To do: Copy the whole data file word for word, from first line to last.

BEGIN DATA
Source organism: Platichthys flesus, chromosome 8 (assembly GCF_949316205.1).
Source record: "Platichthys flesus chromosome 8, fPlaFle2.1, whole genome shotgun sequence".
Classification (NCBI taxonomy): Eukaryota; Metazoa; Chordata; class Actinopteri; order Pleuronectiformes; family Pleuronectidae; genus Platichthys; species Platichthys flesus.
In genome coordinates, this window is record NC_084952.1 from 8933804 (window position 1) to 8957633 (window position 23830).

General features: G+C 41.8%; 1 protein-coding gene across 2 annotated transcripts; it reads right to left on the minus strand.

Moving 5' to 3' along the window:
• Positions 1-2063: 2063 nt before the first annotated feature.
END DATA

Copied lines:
Source organism: Platichthys flesus, chromosome 8 (assembly GCF_949316205.1).
Source record: "Platichthys flesus chromosome 8, fPlaFle2.1, whole genome shotgun sequence".
Classification (NCBI taxonomy): Eukaryota; Metazoa; Chordata; class Actinopteri; order Pleuronectiformes; family Pleuronectidae; genus Platichthys; species Platichthys flesus.
In genome coordinates, this window is record NC_084952.1 from 8933804 (window position 1) to 8957633 (window position 23830).

General features: G+C 41.8%; 1 protein-coding gene across 2 annotated transcripts; it reads right to left on the minus strand.

Moving 5' to 3' along the window:
• Positions 1-2063: 2063 nt before the first annotated feature.